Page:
Let the wise listen and add to their learning, and let the discerning get guidance. Proverbs 1:5 (ESV)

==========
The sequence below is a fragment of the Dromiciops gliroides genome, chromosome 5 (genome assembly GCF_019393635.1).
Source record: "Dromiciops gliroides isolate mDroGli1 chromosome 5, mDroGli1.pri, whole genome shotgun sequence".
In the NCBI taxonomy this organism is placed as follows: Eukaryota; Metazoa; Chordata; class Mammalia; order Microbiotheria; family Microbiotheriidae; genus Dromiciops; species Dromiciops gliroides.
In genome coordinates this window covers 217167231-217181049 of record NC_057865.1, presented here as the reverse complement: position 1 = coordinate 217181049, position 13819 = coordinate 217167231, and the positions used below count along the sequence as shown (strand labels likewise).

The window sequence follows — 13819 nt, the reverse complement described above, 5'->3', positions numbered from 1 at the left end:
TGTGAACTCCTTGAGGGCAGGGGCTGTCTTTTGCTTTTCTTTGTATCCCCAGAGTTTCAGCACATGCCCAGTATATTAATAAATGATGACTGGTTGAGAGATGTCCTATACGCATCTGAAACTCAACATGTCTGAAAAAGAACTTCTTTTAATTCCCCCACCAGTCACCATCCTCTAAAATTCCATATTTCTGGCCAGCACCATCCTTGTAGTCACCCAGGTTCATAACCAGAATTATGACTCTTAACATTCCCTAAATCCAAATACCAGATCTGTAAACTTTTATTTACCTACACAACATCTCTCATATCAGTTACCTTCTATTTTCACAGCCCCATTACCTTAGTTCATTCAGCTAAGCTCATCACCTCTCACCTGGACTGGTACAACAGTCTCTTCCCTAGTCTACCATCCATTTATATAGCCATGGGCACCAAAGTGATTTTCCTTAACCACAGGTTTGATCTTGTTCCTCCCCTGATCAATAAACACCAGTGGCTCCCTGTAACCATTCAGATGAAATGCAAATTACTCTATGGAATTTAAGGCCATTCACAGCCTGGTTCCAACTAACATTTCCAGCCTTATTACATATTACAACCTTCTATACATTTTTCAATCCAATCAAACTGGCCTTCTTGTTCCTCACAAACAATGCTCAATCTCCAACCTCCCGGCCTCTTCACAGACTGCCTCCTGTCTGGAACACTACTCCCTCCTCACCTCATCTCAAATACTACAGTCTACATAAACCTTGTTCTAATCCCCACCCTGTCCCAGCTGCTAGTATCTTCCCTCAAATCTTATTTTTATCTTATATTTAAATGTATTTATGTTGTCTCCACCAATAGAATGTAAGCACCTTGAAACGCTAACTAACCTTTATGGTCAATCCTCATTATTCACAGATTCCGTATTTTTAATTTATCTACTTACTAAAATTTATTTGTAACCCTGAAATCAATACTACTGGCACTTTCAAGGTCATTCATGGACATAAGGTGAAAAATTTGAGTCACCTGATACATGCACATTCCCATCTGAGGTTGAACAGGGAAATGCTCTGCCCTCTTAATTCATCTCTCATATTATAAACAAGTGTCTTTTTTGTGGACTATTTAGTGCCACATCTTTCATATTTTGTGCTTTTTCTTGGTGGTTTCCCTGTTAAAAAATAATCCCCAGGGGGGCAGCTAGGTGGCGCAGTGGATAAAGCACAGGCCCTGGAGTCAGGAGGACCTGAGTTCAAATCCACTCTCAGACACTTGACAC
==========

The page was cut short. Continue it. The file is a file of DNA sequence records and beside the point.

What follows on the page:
I attended some training for work this week that identified four communication styles, shark, dolphin, sea turtle and starfish. They are defined as follows: Sharks: quick to action, often sharp tongued, decisive and independent; Sea Turtle: methodical, considers options, likes data and consults others for opinions; Dolphins: high energy, entertaining, excited and easily distracted; Starfish: patient, resilient, reticent, goes with the flow and waits to see what others are doing. Now, I don’t know if those definitions truly define the sea life that they are associated with, but I am definitely a shark when it comes to communication. In fact, I would not be surprised if my co-workers don’t mentally hear the theme from Jaws when I approach. I make snap decisions, sometimes without hearing all the details, prefer communication to be broken down into bullet points and like to get things done NOW! It is a good leadership quality to have, but not so nice when it comes to communication. I learned today that I need to listen better and not to be planning my verbal “attack” while the other person is speaking. Patience is not an attribute of the shark, and though the actual marine animal may be more patient than I when it comes to stalking a victim, when I am on a task, I don’t like to wait. But, I am learning that it is important to be gentle and take my time when it comes to relationships. This week, a new equine dentist came to check on Trucker. The last dentist I used almost ten years ago frightened me and seemed so inhumane that I have been afraid to call and make another appointment. He rushed in with sedation and power tools before Trucker, or I, knew what hit us. When Trucker needed care, I called a different dentist who spent a lot of time talking to him and building a bond before opening his mouth and using hand tools to file his teeth down. I really liked how she worked. So calming and caring. Cory is working in a new obedience level now and it requires retrieving a dumbbell. She will take and hold the dumbbell when I ask, but refuses to pick it up off the floor. In the old days of training, they taught something called forced fetch where you pinched the dog’s ear until they screamed and took the dumbbell. A quick pinch was all it took to get them to pick it up off the floor. Now, it seems just as inhumane to me as using an electric saw on my horses’ teeth or for that matter, not listening to what someone is trying to say to me. So, just as I will be patient with Cory, calmly putting the dumbbell in her mouth over and over again until she learns to pick it up off the floor, I will learn not to be so assertive in my conversations or relationships. Even an old Shark can learn new tricks.